Monday, 30 May 2011

"Get up" for Jesus!

An advertisement was posted on a "Catholic" blog... considered "our most important event" by the FSSP (Fraternity of SS Peter & Paul) concerning the "First Solemn High Mass in England" of a recently ordained priest of the Fraternity. An FSSP Parish was offering travel to the event being hosted at the Church of St James, Spanish Place and this was their itenerary...

9am: Departure from St William of York, Reading, in hired coach
10.15am: Arrival at
St James’ Church (‘Spanish Place’, 22 George Street, London W1U 3QY)
10.30am: optional art tour at the
Wallace Collection by Fr de Malleray (conveniently located across the street from St James’ Church) – or free time
12noon: prayer at the
Tyburn Tree near Marble Arch (12mn walk from St James’ Church) and visit of the Martyrs’ Crypt in nearby Tyburn Convent
12.30pm: community picnic lunch in Hyde Park (please bring packed lunch) and free time
2.30pm: Confessions at St James Church
3pm: Beginning of newly ordained English FSSP priest Rev Fr Matthew McCarthy’s First Solemn High Mass – ‘Mass for three voices’ by William Byrd
4.30pm: First Blessings and Refreshments offered in Basement

Many of those attending or who would support this event, which should be an occasion of joy naturally (and I do wish Father McCarthy all the very best in his ministry - ad multos annos), will also think themselves ardent "traditionalists" of a similar vein to the FSSPX except, of course, for being in regular canonical status with the Holy See. What they will fail to see is the irony of their claim to the maintenance of the "Tradition".

There are two particular clues highlighted in the above schedule that immediately alert a Traditionalist to the dangers of the "New Tradition"... Lunch preceding Mass at 3pm?!

Now I am fully aware that it was Pius XII who graciously acquiesced to the (then) Bishops to permit post-Midday Masses and a relaxation of the Eucharistic Fast [Motu Proprio, "Christus Dominus" 1953 extended in "Sacram Communionem" 1957] thus altering centuries of The Church's practice - but this can hardly be thought the behaviour of one supposed to be the "Guardian of Tradition"? Indeed, rather ironically, there are many so-called "Traditionalists" e.g. Sedevacantists, FSSPX etc, who look to this particular Pope as the last of the "true Popes"! But how can this be, since it is largely through his auspices that so much of holy Tradition has been tampered with ["Munificentissimus Deus" 1950 dogmatising the doctrine of the Assumption without Ecumenical Council and creating a new Mass for a feast that had long expressed the "lex orandi lex credendi" of the Church; the dramatic alteration of the rubrics and calendar of the Mass and Divine Office, "Cum hac nostra aetate" March 1955 losing nearly all of the Octaves (bar Christmass, Easter and Pentecost); and then drastically the Rites of Holy Week, "Maxima Redemptionis" November 1955]! Indeed, Archbishop Annibale Bugnini, the "arch-nemesis" of the "New Traditionalists" whom they accuse of hoodwinking poor Paul VI re the creation of the Novus Ordo Missae, in his book "The Reform of the Liturgy" makes it quite clear that his was a work begun under Pius XII, who in fact gave Bugnini his first appointment in the "Commission for Liturgical Reform" at its foundation in 1948! So, far from being simply adherers of that "New Tradition" of Roman Catholicism propounding the Ultramontanist dogma of Papal Infallibility, these "Novus Traddies" are supporters of one of the worst Liturgical anarchists since Thomas Cranmer fiddled about (rather artistically but with severe doctrinal consequences) with the old Use of Sarum. In all fairness, it wasn't Paul VI who began the process that has so severely distorted the understanding and practice of the Catholic Faith in our own time.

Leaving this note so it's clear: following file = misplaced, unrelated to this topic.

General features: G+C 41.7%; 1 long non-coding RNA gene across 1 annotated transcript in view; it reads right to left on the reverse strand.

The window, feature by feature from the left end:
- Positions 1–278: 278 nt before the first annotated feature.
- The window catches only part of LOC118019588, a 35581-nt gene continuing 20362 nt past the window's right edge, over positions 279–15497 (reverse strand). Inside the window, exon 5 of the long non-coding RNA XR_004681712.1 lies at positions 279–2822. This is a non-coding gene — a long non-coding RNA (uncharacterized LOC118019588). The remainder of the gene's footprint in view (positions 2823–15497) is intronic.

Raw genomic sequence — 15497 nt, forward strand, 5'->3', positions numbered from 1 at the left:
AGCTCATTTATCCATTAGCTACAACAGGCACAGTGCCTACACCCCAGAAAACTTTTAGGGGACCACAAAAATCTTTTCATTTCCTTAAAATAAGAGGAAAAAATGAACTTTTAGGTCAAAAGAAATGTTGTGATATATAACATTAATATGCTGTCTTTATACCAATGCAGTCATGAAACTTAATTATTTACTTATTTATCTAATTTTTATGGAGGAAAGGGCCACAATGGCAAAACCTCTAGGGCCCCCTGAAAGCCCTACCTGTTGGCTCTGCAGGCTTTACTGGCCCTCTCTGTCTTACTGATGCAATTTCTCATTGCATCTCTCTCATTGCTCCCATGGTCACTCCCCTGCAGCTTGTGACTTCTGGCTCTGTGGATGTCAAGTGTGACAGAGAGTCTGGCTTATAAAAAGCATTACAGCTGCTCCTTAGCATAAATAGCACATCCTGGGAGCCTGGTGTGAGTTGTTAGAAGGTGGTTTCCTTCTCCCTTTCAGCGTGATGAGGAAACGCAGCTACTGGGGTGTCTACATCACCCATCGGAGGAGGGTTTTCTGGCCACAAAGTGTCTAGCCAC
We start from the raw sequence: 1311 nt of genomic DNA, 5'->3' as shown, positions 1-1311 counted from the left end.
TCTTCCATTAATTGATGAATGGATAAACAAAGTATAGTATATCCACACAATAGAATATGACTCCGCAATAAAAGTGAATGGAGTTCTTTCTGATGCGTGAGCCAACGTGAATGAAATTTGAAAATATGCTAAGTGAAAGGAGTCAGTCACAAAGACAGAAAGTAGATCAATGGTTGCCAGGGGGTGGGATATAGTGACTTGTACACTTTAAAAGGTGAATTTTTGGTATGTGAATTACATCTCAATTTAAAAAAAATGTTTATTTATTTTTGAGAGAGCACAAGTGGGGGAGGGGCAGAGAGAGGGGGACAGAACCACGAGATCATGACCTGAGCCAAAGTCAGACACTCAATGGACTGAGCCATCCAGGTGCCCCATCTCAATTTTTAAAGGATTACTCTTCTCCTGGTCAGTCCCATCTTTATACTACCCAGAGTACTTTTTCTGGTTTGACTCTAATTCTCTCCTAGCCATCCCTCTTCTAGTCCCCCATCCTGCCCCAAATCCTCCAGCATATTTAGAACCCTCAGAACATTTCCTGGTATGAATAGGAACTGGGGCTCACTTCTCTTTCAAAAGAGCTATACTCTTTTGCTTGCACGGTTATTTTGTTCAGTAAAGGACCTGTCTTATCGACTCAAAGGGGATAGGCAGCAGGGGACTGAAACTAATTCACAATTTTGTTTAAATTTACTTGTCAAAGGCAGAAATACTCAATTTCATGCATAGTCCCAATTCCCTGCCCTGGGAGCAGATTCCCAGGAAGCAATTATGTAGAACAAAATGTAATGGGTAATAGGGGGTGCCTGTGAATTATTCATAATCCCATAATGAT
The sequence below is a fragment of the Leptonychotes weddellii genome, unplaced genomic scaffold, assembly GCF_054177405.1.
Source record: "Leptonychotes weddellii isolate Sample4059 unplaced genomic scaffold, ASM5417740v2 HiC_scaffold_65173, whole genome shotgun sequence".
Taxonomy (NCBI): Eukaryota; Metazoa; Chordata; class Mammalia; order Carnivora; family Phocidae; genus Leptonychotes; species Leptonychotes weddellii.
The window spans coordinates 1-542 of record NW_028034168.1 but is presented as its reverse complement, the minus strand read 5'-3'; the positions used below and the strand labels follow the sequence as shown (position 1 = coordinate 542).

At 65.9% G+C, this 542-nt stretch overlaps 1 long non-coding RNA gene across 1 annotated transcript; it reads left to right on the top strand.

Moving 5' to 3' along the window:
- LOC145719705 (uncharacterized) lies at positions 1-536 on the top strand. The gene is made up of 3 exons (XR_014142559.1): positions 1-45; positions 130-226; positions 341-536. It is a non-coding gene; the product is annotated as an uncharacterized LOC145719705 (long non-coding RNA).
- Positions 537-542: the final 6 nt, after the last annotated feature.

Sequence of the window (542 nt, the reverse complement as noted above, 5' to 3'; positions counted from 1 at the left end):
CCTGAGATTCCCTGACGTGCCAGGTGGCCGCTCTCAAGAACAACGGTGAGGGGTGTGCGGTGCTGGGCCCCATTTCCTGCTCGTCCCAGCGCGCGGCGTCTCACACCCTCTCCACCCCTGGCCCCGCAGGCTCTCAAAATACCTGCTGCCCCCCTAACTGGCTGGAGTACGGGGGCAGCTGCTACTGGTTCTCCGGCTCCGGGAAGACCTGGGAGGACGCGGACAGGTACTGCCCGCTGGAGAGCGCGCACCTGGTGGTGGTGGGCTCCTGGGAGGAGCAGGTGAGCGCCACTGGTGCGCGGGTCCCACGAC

The Annexe, Brighton Congress Hall
at the junction of Union Road & Park Crescent Terrace
Buses to "The Level" or the "Open Market"

Fortunately here in Brighton & Hove (UK) the Traditional faithful are able to avail themselves of the Traditional Latin Mass everyday, offered at a traditional time of 8am Monday to Friday (9am on weekends), afterwhich they may "break-fast" and go about their usual business of work or recreation. Indeed, harnessing modern technology (but not the spirit of the age), those faithful unable to hear Mass in person will very soon be able to do so via the Internet (again, DV), either watching the live broadcast or a recording of the broadcast Mass at a time later in the day convenient to themselves. In fact, if they so wanted, they could even arrange with the priest to receive the Holy Communion later in the day... having duly fasted [a centuries old custom]. All of this, of course, requires a certain amount of sacrifice and self-discipline, but is that really so much to ask in return for the "new Manna from Heaven" and the "Bread of Life"?